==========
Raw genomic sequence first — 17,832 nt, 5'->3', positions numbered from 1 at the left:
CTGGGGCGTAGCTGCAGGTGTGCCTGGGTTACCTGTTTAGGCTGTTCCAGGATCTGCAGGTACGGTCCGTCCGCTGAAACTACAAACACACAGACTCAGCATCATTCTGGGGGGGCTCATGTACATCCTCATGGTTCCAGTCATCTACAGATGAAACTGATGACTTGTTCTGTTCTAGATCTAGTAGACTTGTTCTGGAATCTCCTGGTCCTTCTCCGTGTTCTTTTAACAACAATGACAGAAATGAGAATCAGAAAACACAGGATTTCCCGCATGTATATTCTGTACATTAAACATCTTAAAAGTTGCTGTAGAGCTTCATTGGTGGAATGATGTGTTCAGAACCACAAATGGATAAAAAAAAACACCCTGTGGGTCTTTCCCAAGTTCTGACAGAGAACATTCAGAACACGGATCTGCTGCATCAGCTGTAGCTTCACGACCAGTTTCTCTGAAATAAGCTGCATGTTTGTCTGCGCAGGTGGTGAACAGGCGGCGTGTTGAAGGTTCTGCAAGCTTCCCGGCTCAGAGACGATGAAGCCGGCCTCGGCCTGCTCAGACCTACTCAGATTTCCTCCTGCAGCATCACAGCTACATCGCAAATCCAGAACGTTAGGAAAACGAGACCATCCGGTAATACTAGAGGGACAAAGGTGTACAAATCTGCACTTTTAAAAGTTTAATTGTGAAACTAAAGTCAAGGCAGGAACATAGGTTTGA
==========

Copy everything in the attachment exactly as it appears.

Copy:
Raw genomic sequence first — 17,832 nt, 5'->3', positions numbered from 1 at the left:
CTGGGGCGTAGCTGCAGGTGTGCCTGGGTTACCTGTTTAGGCTGTTCCAGGATCTGCAGGTACGGTCCGTCCGCTGAAACTACAAACACACAGACTCAGCATCATTCTGGGGGGGCTCATGTACATCCTCATGGTTCCAGTCATCTACAGATGAAACTGATGACTTGTTCTGTTCTAGATCTAGTAGACTTGTTCTGGAATCTCCTGGTCCTTCTCCGTGTTCTTTTAACAACAATGACAGAAATGAGAATCAGAAAACACAGGATTTCCCGCATGTATATTCTGTACATTAAACATCTTAAAAGTTGCTGTAGAGCTTCATTGGTGGAATGATGTGTTCAGAACCACAAATGGATAAAAAAAAACACCCTGTGGGTCTTTCCCAAGTTCTGACAGAGAACATTCAGAACACGGATCTGCTGCATCAGCTGTAGCTTCACGACCAGTTTCTCTGAAATAAGCTGCATGTTTGTCTGCGCAGGTGGTGAACAGGCGGCGTGTTGAAGGTTCTGCAAGCTTCCCGGCTCAGAGACGATGAAGCCGGCCTCGGCCTGCTCAGACCTACTCAGATTTCCTCCTGCAGCATCACAGCTACATCGCAAATCCAGAACGTTAGGAAAACGAGACCATCCGGTAATACTAGAGGGACAAAGGTGTACAAATCTGCACTTTTAAAAGTTTAATTGTGAAACTAAAGTCAAGGCAGGAACATAGGTTTGA